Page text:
Success is a family affair for the Eagle clan. Louis Eagle, president of The Eagle Leasing Co., makes that clear. Ask him about his accomplishments, and he'll tell you about his family. “My father came to America from Vilnius, Russia, in 1909,” Louis says of his father, Irving.
“He bounced around as a kid because he was on his own, then he joined the Navy during the World War I. He married my mother, then he took a job with the Strick Solid Tire Company working out of Philadelphia. “One day, he went to an auction with Mr. Strick, in Baltimore, and Mr. Strick bought the assets of Atco Trailer. This was around 1935, when the industry was in its infancy.”
As the trailer industry grew, so did the Eagle family's involvement. “In 1946, our family moved to Connecticut and my father sold Strick trailers, back in the day before deregulation,” says Louis. “My oldest brother, Alvin, sold trailers in Massachusetts, and my middle brother, Morty, also sold trailers. When I got out of the Army in 1963, I joined my father in selling Strick trailers for Eagle Commercial Trailers. My father and I then started The Eagle Leasing Company and began renting the trailers.
“I used to take postcards with pictures of our trailers and mail ‘em out - I got names from the Yellow Pages,” Louis says. “It was a time of 5-cent stamps, no ZIP codes, no Internet - the world was not what it is today. But I sent out these postcards, and before we knew it, we had about 100 customers. I used to do the billing myself.”
Soon, Louis and his dad built a shop. “I concentrated on selling trailers,” says Louis. “Both my brothers would take trailers on trade, Alvin working for Strick, and my other brother working for Gindy Trailers.” Soon, the company had built their repair shop and hired shop workers and their first office employee, a secretary.
“To fast forward, we covered Connecticut and New York,” Louis says.
Three Generations of Eagles
“Morty came to the company and worked out of Massachusetts. Mark and David - Alvin's sons - joined the Massachusetts location as well. This year, David's son Michael became our fourth generation Eagle.” Matthew, Louis's son, works with the company as well.
Now, half of The Eagle Leasing Company is in Massachusetts, and half is in Connecticut. And it's become a bit more than a father-and-son operation “In the company today, we have 135 employees and 14,000 pieces of equipment, with three full-time repair shops.” Louis says.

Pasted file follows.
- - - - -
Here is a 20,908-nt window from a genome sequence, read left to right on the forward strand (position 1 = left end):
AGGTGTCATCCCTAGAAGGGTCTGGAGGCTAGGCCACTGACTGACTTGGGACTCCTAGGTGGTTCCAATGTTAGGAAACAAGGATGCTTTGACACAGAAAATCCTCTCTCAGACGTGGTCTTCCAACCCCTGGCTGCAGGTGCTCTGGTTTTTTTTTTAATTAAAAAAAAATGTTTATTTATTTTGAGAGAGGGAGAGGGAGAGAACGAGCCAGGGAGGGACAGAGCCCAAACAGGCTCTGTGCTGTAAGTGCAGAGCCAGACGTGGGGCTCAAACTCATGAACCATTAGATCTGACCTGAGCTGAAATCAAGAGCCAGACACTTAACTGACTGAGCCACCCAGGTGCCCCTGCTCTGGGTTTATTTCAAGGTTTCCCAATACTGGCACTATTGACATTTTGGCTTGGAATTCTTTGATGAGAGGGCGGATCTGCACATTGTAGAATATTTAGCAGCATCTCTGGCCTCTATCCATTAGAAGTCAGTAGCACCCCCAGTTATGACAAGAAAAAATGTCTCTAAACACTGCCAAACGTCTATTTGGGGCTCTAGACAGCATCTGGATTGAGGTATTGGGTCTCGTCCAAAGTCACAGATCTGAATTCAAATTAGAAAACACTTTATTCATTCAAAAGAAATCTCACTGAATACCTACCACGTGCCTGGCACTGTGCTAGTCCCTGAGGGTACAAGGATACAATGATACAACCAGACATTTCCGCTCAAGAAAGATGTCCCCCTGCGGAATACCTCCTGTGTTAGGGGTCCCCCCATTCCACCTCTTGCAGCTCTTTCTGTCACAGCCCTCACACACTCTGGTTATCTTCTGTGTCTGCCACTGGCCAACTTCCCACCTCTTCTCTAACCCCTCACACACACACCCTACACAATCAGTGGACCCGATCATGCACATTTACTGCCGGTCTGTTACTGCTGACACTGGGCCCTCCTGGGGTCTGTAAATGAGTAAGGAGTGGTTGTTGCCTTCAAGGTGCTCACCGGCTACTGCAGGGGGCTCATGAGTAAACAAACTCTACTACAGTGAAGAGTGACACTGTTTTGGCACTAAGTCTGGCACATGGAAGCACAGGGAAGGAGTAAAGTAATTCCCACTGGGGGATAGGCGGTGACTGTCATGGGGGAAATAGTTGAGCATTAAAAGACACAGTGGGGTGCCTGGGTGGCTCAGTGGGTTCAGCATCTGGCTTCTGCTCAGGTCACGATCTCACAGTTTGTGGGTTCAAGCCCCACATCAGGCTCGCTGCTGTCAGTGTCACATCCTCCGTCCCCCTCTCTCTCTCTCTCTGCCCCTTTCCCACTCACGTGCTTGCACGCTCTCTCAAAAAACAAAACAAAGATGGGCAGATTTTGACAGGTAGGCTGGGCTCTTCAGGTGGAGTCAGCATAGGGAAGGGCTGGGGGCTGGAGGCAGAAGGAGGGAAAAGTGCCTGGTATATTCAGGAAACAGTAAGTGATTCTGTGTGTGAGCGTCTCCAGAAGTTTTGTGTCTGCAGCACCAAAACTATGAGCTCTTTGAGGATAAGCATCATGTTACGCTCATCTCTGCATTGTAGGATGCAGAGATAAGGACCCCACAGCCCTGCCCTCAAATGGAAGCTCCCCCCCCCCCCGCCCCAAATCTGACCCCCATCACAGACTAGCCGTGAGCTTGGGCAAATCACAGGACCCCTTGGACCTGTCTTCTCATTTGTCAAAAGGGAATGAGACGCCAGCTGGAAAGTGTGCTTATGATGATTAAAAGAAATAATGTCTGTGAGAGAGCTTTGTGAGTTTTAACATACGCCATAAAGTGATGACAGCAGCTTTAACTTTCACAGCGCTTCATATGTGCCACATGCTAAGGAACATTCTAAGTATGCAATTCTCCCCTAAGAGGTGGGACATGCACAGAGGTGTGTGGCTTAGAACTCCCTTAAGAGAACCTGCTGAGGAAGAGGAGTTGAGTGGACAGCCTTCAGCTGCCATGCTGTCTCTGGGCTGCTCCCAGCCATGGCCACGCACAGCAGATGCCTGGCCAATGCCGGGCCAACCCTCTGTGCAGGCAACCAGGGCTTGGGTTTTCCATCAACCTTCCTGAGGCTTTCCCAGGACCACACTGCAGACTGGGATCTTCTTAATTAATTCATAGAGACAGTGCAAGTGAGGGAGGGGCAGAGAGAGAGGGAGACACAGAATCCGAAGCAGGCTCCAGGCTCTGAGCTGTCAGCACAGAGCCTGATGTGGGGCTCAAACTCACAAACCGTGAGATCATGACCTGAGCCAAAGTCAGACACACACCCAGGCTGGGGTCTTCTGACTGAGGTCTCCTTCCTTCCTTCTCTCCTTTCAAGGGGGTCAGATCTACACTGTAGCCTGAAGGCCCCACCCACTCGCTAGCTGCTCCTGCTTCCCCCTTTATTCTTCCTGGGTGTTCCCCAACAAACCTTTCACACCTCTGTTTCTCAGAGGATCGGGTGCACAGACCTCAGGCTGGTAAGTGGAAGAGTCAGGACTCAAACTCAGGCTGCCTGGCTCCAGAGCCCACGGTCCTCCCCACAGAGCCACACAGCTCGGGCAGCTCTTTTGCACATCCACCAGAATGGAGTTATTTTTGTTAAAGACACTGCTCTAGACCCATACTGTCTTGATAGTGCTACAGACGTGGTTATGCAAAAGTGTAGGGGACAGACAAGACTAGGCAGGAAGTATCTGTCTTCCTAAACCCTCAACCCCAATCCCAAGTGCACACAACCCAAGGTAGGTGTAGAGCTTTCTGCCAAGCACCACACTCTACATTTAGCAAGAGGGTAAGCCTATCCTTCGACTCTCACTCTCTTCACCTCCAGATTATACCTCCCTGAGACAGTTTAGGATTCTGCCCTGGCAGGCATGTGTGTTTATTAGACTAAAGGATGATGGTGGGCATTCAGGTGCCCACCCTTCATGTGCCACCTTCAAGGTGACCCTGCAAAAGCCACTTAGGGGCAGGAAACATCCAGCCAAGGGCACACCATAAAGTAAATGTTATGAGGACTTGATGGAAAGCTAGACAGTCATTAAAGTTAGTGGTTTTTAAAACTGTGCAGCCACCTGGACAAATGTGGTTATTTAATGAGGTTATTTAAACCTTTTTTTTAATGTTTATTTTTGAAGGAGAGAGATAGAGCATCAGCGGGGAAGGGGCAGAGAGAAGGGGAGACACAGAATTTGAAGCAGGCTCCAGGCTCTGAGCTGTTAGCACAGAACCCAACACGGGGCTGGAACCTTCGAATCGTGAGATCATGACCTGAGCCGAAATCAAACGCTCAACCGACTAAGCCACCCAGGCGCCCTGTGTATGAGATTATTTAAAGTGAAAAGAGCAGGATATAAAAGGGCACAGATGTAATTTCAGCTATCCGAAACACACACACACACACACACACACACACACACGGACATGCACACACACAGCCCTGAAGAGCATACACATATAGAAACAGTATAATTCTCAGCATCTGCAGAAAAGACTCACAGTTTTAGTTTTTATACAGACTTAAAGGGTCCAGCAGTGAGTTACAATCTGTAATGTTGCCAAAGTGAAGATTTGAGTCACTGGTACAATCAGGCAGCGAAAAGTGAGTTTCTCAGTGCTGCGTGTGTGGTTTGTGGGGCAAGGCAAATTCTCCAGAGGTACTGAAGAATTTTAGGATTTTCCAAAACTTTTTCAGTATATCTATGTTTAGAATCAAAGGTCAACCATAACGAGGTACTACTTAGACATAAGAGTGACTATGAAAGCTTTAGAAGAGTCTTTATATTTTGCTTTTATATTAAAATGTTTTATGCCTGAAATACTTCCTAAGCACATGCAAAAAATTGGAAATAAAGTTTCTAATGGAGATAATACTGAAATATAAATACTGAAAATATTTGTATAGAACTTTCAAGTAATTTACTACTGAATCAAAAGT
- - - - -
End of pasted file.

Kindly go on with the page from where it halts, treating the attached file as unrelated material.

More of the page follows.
Growing the business has been more than constructing physical locations.
“It's really a team effort to build up the company,” says Louis. “We originally started with semi-trailers, which we rented out. Then, the container business really took off in the late 70s ... it was a natural for us because we had the shop and we had the equipment. By 1979, our family accountant Maxwell Stock joined the company to assist in the growth of our business.
“There was a bottle bill that was passed in Connecticut for bottle returns and recycling. The demand for containers necessitated additional storage on site. Soon, customers were saying, ‘We see your containers everywhere,' and we trademarked the slogan, ‘You See Us Everywhere' and began decaling our trailers and containers.”
Being in the right place at the right time certainly didn't hurt. But Louis offers what has really helped his company flourish.
“One of the keys to our success is that we're hands-on,” he says. “We know the product; we know how to repair it. We keep good relations with our own employees, and at the end of the day, we're able to put the place to bed. We try to solve any problems as they come up.”
Louis also has words of wisdom based on his five decades in the business. “You've gotta be a dedicated employee,” he says. “You've got to come to work with the attitude to assist your people. Understand the marketplace and your customer's
needs. You've got to be hands-on and not dilute the company.
If you have a good year, you keep the profit in the company so you can grow it.”
That growth has been steady. “We've sustained growth - nothing dramatic over the years, but kind of a solid growth,” Louis says. That growth means profit sharing for employees Three Generations of the Eagles- many of whom have worked for Eagle for 25 to 35 years.
Louis acknowledges that passion has played a role in his company's success.
“You certainly have to understand the nuts and bolts and have a love for it,” he says.
“You don't know you have a love for it until you talk to other people and you realize they just don't get it. But that's why we appreciate being a part of the NPSA. We're able to share ideas and network with other companies in our industry. With Matthew Eagle as past chairman of the NPSA, he helped us in many ways with fresh ideas.”
And as for why his company now has its fourth generation Eagle? Well, Louis has some thoughts on that as well.“I think our enthusiasm for the business is contagious.”
Published on November 10, 2015 | Categories: Marketing
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